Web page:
Oops, kicked cancer’s butt. Just another day in my Lucy Riccardo life! So I am starting a new art project today, have been doing smaller projects that I can finish in a few days…first the pastel bird drawings, then the dreamcatchers, now I am starting to draw small drawings for Christmas cards next year, so everyone on my list will get an original instead of a print. Stay tuned, will post on blog.

          Like

    • ellen3625 11:14 am on January 26, 2016 Permalink | Reply

      I’ll give you a “Hell Yeah”. My husband also had a sever form of cancer that was not supposed to go away and it has been 6 years without cancer. We attribute the animals and plants for healing him and have spent those years using our gifts and talent to help homeless dogs. Thanks for following The Journey of Phillip, the Forgotten, to Phillip the Fabulous, on wackedoutonweeds.com. Be Well, Ellen

      Liked by 2 people

    • shivasiddula 7:27 am on February 26, 2017 Permalink | Reply

      Great insight and wonderful expressions Kurt Brindley. A good reference for people to follow when sick or depressed. A doctor is just a trained person and a knowledgeable doctor knows his/her limitations. Nature is great. As you said we are all connected in this Universe. Positive vibes always result in better life and happiness. When we do not know facts behind some occurrence it is miracle. Unraveled mystery is science. I experienced the benefit of prayers. When my ability to help my clients is limited I always ask them to pray. Some feel it funny. But that is my last resort for a better life.

      Liked by 1 person

      • Kurt Brindley 12:55 pm on March 7, 2017 Permalink | Reply

        Thank you for your kind words, shivasiddula. Prayer and meditation, for me, are both a first and a last resort when it comes to healing…and most other things, too. :)

        Liked by 1 person

        • shivasiddula 10:58 am on March 9, 2017 Permalink | Reply

          I am a medical professional. First I do my best then pray for Almighty’s help. I do meditate regularly that calms and keeps me peaceful.

          Like

  • Kurt Brindley 11:46 am on May 7, 2015 Permalink | Reply
    Tags: bronchialitist obliteran syndrome. health, cancer, , , , , , , pulmonary function test,   

    Breathin’ Easy 

    image

    Reporting live from the Johns Hopkins Pulmonary Function Test Lab

     
  • Kurt Brindley 12:59 pm on March 24, 2015 Permalink | Reply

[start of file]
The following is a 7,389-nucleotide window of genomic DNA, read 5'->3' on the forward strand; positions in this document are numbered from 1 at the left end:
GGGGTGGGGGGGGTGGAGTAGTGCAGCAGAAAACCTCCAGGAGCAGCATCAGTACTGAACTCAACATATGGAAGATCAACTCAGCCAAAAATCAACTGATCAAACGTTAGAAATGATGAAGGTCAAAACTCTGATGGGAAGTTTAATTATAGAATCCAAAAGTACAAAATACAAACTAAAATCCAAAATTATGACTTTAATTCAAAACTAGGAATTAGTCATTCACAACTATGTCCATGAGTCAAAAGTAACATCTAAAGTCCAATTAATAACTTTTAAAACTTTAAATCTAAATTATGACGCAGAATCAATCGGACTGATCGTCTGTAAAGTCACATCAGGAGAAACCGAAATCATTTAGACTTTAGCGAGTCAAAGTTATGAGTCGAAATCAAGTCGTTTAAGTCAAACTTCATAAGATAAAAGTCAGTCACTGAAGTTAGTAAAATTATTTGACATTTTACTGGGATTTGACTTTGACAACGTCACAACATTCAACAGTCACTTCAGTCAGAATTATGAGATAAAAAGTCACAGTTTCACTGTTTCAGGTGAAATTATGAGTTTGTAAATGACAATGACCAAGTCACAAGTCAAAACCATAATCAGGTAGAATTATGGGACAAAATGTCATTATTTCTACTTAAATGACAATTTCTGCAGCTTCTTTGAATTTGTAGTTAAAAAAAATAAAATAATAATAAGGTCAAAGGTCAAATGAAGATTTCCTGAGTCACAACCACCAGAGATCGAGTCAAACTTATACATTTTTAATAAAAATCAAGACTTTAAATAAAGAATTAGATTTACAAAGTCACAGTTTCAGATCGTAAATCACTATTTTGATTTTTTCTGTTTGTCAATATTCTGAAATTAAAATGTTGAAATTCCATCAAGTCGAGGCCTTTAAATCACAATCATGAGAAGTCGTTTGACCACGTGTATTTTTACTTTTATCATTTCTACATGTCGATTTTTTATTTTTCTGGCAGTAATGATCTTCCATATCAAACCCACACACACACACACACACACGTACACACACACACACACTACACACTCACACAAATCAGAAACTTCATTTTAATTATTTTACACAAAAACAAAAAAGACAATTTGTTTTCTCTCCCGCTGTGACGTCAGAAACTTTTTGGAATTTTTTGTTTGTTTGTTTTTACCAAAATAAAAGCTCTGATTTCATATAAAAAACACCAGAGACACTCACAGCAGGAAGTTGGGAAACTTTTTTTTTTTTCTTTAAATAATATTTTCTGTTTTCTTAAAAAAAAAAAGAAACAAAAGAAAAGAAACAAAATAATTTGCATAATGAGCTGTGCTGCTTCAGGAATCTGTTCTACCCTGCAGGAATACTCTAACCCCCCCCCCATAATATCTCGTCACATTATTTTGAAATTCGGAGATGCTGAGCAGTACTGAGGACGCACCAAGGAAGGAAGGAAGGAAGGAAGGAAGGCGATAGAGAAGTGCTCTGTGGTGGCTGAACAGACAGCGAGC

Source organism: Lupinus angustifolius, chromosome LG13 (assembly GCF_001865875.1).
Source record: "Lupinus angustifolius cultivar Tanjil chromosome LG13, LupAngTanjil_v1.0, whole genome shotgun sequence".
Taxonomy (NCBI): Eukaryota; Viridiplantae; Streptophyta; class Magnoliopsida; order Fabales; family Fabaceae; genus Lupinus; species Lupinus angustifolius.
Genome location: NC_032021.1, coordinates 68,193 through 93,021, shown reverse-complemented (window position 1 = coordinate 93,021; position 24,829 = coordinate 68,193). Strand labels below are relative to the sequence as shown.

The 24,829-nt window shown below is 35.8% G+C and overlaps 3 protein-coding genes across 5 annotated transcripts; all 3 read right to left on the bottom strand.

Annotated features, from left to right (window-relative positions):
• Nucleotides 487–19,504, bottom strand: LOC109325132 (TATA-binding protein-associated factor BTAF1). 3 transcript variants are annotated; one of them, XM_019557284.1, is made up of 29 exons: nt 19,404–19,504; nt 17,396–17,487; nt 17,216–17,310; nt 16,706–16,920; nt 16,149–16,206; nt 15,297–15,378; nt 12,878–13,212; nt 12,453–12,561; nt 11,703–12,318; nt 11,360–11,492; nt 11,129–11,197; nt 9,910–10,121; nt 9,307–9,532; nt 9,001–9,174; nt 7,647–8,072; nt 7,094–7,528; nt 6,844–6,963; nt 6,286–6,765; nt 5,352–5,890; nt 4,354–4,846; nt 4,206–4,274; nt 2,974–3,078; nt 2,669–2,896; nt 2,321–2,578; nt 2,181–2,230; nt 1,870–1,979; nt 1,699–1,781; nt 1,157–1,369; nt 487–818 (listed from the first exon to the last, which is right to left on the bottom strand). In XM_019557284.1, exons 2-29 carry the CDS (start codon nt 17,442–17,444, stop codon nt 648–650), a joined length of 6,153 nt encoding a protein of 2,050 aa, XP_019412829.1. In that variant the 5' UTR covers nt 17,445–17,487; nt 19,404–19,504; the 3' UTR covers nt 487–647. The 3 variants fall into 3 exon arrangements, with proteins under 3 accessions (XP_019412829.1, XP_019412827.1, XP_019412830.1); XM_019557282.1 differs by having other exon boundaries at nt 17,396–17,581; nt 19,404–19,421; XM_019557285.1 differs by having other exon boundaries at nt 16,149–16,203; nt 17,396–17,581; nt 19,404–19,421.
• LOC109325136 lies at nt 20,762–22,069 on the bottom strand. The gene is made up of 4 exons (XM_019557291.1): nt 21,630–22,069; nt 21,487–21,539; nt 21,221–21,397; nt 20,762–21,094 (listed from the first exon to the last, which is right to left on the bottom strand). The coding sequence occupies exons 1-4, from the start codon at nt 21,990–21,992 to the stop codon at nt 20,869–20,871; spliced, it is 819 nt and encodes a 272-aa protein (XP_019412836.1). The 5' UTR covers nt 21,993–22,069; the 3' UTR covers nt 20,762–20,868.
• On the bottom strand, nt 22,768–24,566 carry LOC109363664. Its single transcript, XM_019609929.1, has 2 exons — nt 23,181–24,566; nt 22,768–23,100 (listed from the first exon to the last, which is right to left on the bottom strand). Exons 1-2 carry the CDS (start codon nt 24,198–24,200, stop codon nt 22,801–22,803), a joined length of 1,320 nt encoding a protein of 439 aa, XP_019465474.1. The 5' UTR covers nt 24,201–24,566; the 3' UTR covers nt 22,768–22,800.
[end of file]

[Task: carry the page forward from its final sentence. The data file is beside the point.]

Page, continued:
Tags: cancer, , , , , , ,   

    The Capital of Care 

    image

    Reporting live from the National Institutes of Health

     
  • Kurt Brindley 3:36 pm on February 20, 2015 Permalink | Reply
    Tags: cancer, fitness, , , , , , , , weight lifting   

    No Excuses… 

    image

    Except excuses...

    #notetoself

     
     

     
  • Kurt Brindley 1:33 pm on February 1, 2015 Permalink | Reply
    Tags: cancer, chicken wings, , , nachos, , , , predictions, Russell Wilson, Seattle Seahawks, ,   

    You Make the Call… 

    My heart says the Patriots only because I do not like repeat champions – unless of course it were the Browns…hey! stop laughing! – but my head says the Seahawks just because their defense is so dominant, Lynch nearly unstoppable, and Russell Wilson the Wizard is a football phenom of magical madness – and seems to be an all around good guy; his work with children with cancer is very heart warming and inspiring.

    So, I can live with either team winning but mostly I hope for an exciting game, a great half-time performance (though I don’t know much about Katy Perry except that she’s lucky to have married Russell Brand because when they divorced he didn’t take her to the cleaners by not cleaning out half of her bank earnings), and awesome commercials…

    Yup, I’m about as American as one can be when it comes to the Super Bowl, including the nachos, wings, and other delectable Bowls of Super Snacks and other Scrumptiousness.

    Yeah, I know…all the issues and controversy surrounding the NFL are very worrisome. That Ray Rice video is just gross and that sort of vicious behavior cannot be tolerated, not just in the NFL, but in all sectors of society. Perhaps we should address this issue further as a #ThoughtfulThursday prompt.

    So, in an effort to make an awkward transition from such seriousness as domestic violence to such trivial things as football fun…

    Which team do you pick to win? And for those of you truly daring, tell us in the comment section what your final score predictions is.

    As for me, I’ll go with the heart and pick the Patriots over the Seahawks by a score of 35 to 31!

     
     

     
    • Josh Wrenn 2:27 pm on February 1, 2015 Permalink | Reply